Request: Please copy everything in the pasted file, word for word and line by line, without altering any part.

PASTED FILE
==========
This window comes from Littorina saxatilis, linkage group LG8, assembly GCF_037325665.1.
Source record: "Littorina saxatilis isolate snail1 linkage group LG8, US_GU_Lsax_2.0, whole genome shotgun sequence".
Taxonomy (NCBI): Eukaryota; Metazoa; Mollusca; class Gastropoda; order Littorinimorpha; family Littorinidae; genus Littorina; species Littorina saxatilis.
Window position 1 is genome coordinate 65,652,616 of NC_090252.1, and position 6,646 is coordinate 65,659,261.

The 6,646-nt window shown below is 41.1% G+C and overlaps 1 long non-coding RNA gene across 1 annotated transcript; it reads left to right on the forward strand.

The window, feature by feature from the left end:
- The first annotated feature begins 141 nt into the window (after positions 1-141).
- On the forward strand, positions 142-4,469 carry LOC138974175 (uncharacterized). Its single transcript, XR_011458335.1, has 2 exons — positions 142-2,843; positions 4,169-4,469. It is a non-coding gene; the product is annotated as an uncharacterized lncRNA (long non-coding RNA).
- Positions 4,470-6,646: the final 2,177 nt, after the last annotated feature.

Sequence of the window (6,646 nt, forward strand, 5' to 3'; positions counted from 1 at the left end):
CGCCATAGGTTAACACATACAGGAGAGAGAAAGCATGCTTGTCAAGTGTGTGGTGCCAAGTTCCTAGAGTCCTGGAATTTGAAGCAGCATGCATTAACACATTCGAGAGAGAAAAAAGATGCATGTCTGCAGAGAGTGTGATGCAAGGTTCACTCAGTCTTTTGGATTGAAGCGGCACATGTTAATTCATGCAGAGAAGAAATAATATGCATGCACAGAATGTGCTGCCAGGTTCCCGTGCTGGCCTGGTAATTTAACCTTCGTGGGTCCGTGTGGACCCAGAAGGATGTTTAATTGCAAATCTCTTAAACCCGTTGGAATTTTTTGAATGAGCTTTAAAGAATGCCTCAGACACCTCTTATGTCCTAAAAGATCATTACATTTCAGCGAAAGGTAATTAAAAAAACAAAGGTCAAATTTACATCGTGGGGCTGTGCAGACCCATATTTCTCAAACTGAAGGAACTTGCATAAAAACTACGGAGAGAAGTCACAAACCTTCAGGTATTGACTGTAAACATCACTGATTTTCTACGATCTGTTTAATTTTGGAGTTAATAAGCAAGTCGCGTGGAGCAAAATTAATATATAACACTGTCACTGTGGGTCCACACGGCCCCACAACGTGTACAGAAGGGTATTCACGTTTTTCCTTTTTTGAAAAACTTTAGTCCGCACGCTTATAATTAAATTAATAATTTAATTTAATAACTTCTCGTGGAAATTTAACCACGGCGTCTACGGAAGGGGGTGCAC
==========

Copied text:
This window comes from Littorina saxatilis, linkage group LG8, assembly GCF_037325665.1.
Source record: "Littorina saxatilis isolate snail1 linkage group LG8, US_GU_Lsax_2.0, whole genome shotgun sequence".
Taxonomy (NCBI): Eukaryota; Metazoa; Mollusca; class Gastropoda; order Littorinimorpha; family Littorinidae; genus Littorina; species Littorina saxatilis.
Window position 1 is genome coordinate 65,652,616 of NC_090252.1, and position 6,646 is coordinate 65,659,261.

The 6,646-nt window shown below is 41.1% G+C and overlaps 1 long non-coding RNA gene across 1 annotated transcript; it reads left to right on the forward strand.

The window, feature by feature from the left end:
- The first annotated feature begins 141 nt into the window (after positions 1-141).
- On the forward strand, positions 142-4,469 carry LOC138974175 (uncharacterized). Its single transcript, XR_011458335.1, has 2 exons — positions 142-2,843; positions 4,169-4,469. It is a non-coding gene; the product is annotated as an uncharacterized lncRNA (long non-coding RNA).
- Positions 4,470-6,646: the final 2,177 nt, after the last annotated feature.

Sequence of the window (6,646 nt, forward strand, 5' to 3'; positions counted from 1 at the left end):
CGCCATAGGTTAACACATACAGGAGAGAGAAAGCATGCTTGTCAAGTGTGTGGTGCCAAGTTCCTAGAGTCCTGGAATTTGAAGCAGCATGCATTAACACATTCGAGAGAGAAAAAAGATGCATGTCTGCAGAGAGTGTGATGCAAGGTTCACTCAGTCTTTTGGATTGAAGCGGCACATGTTAATTCATGCAGAGAAGAAATAATATGCATGCACAGAATGTGCTGCCAGGTTCCCGTGCTGGCCTGGTAATTTAACCTTCGTGGGTCCGTGTGGACCCAGAAGGATGTTTAATTGCAAATCTCTTAAACCCGTTGGAATTTTTTGAATGAGCTTTAAAGAATGCCTCAGACACCTCTTATGTCCTAAAAGATCATTACATTTCAGCGAAAGGTAATTAAAAAAACAAAGGTCAAATTTACATCGTGGGGCTGTGCAGACCCATATTTCTCAAACTGAAGGAACTTGCATAAAAACTACGGAGAGAAGTCACAAACCTTCAGGTATTGACTGTAAACATCACTGATTTTCTACGATCTGTTTAATTTTGGAGTTAATAAGCAAGTCGCGTGGAGCAAAATTAATATATAACACTGTCACTGTGGGTCCACACGGCCCCACAACGTGTACAGAAGGGTATTCACGTTTTTCCTTTTTTGAAAAACTTTAGTCCGCACGCTTATAATTAAATTAATAATTTAATTTAATAACTTCTCGTGGAAATTTAACCACGGCGTCTACGGAAGGGGGTGCAC